Vaccine for Nicotine Addiction Focus of U. Nebraska, Partner Schools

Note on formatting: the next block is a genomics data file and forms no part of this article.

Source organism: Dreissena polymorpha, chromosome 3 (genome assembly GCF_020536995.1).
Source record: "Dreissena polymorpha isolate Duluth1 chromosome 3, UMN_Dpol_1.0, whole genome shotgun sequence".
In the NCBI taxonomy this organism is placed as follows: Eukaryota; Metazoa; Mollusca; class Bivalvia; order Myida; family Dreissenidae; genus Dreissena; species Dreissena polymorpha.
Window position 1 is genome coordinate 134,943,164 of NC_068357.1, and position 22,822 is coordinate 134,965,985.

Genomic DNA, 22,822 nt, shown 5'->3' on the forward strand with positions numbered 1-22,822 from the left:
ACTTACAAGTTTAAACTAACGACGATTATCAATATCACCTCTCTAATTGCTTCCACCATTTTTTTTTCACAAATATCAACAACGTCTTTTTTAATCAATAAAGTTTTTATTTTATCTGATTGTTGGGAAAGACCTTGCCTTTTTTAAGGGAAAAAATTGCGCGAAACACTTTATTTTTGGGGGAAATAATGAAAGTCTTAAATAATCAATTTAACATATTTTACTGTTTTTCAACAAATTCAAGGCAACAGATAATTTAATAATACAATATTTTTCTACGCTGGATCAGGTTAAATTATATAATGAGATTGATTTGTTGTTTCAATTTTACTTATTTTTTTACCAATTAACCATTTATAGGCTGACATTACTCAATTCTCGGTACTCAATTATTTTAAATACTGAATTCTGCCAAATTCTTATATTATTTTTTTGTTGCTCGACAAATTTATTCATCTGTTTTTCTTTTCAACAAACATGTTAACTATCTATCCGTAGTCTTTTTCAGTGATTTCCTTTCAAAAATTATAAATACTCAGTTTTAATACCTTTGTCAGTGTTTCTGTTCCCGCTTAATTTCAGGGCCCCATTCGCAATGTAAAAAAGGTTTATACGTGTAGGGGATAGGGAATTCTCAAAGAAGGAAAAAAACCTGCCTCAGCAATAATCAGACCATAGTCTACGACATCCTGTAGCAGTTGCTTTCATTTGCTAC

(U-WIRE) LINCOLN, Neb. 09/04/2003- The University of Nebraska Medical Center is participating in a national study to create a vaccine that may help smokers quit and prevent relapses after quitting.UNMC has partnered with the University of Minnesota and the University of Wisconsin Medical School in a clinical study of NicVAX, a vaccine developed by Nabi Biopharmaceuticals for the prevention and treatment of nicotine addiction.The study is funded by the National Institutes of Health.The Nebraska part of the study, which began in August, will include 21 patients ages 19 and older for a nine-month clinical trial, said Dr. Stephen Rennard, a UNMC professor of medicine and UNMC’s principal investigator for the study.Five people are currently enrolled in the study, and UNMC researchers are still looking for more people to volunteer. Rennard said he hoped to fill the remaining 16 slots this month.In all, the study will include 61 people in Nebraska, Minnesota and Wisconsin, he said. Dave Daughton, a UNMC pulmonary medicine researcher, said the vaccine creates antibodies, which would bind the small molecules of nicotine and prevent the majority of them from entering the brain. In theory, this would make smoking less enjoyable.”Theoretically, this could be a potent weapon in the long term,” Daughton said.Researchers aren’t sure how well people will respond to the vaccine or how long the antibodies would remain in a person’s system, he said.Rennard said those participating in the study will be injected in both arms monthly.They will be given two doses of the vaccine, two doses of the placebo or one dose of each. The study participants won’t know what they are receiving.Smoking cessation methods, such as patches and gum, already exist, but they only help about 30 percent of those who want to quit permanently, Rennard said.”Something better is needed,” he said. “The vaccine is exciting because it works by a different method.”Many people who quit smoking return to it weeks or months later, he said.”You can quit, but if you take one puff, (the smokers) go back to the habit,” Rennard said. If the study is successful and the vaccine shows no serious side effects, it will expand to include thousands of people nationwide, he said.If that happens, the vaccine would be presented to the Food and Drug Administration for approval. “We are always happy to help people stop smoking,” Rennard said.Those interested in participating in the study should call (402) 559-9168.